Abstract: Neural oscillations subserve many human perceptual and cognitive operations. Accordingly, brain functional connectivity is not static in time, but fluctuates dynamically following the synchronization and desynchronization of neural populations. This dynamic functional connectivity has recently been demonstrated in spontaneous fluctuations of the Blood Oxygen Level-Dependent (BOLD) signal, measured with functional Magnetic Resonance Imaging (fMRI). We analyzed temporal fluctuations in BOLD connectivity and their electrophysiological correlates, by means of long (≈50 min) joint electroencephalographic (EEG) and fMRI recordings obtained from two populations: 15 awake subjects and 13 subjects undergoing vigilance transitions. We identified positive and negative correlations between EEG spectral power (extracted from electrodes covering different scalp regions) and fMRI BOLD connectivity in a network of 90 cortical and subcortical regions (with millimeter spatial resolution). In particular, increased alpha (8–12 Hz) and beta (15–30 Hz) power were related to decreased functional connectivity, whereas gamma (30–60 Hz) power correlated positively with BOLD connectivity between specific brain regions. These patterns were altered for subjects undergoing vigilance changes, with slower oscillations being correlated with functional connectivity increases. Dynamic BOLD functional connectivity was reflected in the fluctuations of graph theoretical indices of network structure, with changes in frontal and central alpha power correlating with average path length. Our results strongly suggest that fluctuations of BOLD functional connectivity have a neurophysiological origin. Positive correlations with gamma can be interpreted as facilitating increased BOLD connectivity needed to integrate brain regions for cognitive performance. Negative correlations with alpha suggest a temporary functional weakening of local and long-range connectivity, associated with an idling state.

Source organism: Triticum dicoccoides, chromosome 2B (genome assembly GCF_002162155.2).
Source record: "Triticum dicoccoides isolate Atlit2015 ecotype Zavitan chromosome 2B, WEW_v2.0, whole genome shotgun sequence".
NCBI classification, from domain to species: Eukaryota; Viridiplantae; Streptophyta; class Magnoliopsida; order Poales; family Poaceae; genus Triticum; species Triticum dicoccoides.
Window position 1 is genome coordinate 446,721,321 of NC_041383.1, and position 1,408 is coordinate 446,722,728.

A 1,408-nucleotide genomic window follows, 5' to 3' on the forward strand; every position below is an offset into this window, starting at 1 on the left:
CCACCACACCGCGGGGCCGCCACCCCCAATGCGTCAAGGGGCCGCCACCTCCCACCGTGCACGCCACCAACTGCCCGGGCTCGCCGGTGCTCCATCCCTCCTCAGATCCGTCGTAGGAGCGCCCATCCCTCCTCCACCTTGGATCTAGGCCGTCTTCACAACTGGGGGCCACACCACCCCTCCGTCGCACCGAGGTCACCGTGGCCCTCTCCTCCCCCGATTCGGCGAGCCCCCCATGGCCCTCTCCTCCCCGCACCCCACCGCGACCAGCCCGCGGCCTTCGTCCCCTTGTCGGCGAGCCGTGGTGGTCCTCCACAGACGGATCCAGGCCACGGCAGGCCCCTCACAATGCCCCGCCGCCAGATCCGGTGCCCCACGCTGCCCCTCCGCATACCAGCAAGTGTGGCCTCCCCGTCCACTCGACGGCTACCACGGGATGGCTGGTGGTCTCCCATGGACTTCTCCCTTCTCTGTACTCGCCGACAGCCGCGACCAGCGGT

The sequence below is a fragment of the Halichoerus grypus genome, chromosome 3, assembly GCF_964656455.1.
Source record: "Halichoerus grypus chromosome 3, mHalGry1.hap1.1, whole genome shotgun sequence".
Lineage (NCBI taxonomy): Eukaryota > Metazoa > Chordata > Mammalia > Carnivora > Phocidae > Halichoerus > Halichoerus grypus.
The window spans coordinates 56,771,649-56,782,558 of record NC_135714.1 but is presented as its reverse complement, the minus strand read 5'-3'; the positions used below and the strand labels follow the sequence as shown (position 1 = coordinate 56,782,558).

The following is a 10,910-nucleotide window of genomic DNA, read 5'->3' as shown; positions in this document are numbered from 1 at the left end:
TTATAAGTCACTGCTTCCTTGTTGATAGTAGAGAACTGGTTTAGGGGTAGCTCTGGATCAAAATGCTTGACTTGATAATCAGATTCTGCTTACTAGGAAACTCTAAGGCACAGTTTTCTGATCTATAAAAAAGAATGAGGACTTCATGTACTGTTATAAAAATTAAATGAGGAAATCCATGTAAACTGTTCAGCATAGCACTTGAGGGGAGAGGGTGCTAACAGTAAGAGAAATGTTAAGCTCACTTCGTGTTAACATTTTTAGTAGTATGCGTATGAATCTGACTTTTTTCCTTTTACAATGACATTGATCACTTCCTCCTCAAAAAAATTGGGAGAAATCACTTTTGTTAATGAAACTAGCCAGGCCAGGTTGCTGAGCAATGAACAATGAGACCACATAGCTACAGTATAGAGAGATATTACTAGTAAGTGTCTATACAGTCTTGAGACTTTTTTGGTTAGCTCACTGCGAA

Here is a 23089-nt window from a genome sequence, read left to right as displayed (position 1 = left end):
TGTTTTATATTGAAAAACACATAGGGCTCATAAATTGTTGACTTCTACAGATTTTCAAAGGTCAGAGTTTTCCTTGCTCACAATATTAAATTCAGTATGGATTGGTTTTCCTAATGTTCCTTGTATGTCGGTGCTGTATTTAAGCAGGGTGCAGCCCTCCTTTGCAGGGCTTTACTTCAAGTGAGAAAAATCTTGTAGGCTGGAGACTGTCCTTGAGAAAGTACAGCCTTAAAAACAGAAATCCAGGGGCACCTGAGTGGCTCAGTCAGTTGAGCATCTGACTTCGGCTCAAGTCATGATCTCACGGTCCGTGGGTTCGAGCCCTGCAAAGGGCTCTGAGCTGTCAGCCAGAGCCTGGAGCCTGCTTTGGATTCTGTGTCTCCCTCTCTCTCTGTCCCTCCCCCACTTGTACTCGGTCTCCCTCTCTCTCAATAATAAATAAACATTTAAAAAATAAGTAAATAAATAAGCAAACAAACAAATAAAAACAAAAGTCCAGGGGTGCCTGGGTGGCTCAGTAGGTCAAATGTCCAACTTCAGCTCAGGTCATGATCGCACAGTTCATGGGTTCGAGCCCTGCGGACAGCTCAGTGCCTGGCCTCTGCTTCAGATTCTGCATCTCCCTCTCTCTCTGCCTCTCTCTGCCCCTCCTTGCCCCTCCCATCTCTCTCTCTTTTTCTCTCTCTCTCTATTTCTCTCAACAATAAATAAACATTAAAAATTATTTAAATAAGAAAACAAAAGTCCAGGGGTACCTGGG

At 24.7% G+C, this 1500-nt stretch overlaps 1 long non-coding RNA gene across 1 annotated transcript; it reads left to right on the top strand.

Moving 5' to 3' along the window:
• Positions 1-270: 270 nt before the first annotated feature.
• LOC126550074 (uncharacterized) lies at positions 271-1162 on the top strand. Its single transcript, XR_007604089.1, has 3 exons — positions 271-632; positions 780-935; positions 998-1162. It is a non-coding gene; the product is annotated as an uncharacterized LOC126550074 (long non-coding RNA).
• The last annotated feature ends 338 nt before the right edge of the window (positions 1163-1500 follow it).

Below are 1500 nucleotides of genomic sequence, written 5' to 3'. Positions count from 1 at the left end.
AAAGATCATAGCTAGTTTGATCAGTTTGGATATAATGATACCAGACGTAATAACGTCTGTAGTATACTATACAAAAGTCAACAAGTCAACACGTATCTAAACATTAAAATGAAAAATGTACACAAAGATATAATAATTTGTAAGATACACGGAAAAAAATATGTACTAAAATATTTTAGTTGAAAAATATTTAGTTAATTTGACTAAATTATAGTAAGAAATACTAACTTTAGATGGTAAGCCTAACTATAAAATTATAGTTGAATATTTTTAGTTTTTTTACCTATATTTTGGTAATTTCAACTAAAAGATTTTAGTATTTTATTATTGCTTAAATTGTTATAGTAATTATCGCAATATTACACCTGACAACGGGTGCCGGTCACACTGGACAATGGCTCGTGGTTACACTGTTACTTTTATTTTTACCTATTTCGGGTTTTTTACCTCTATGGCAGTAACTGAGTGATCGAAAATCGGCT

Deficits during Voluntary Selection in Adult Patients with ADHD: New Insights from Single-Trial Coupling of Simultaneous EEG/fMRI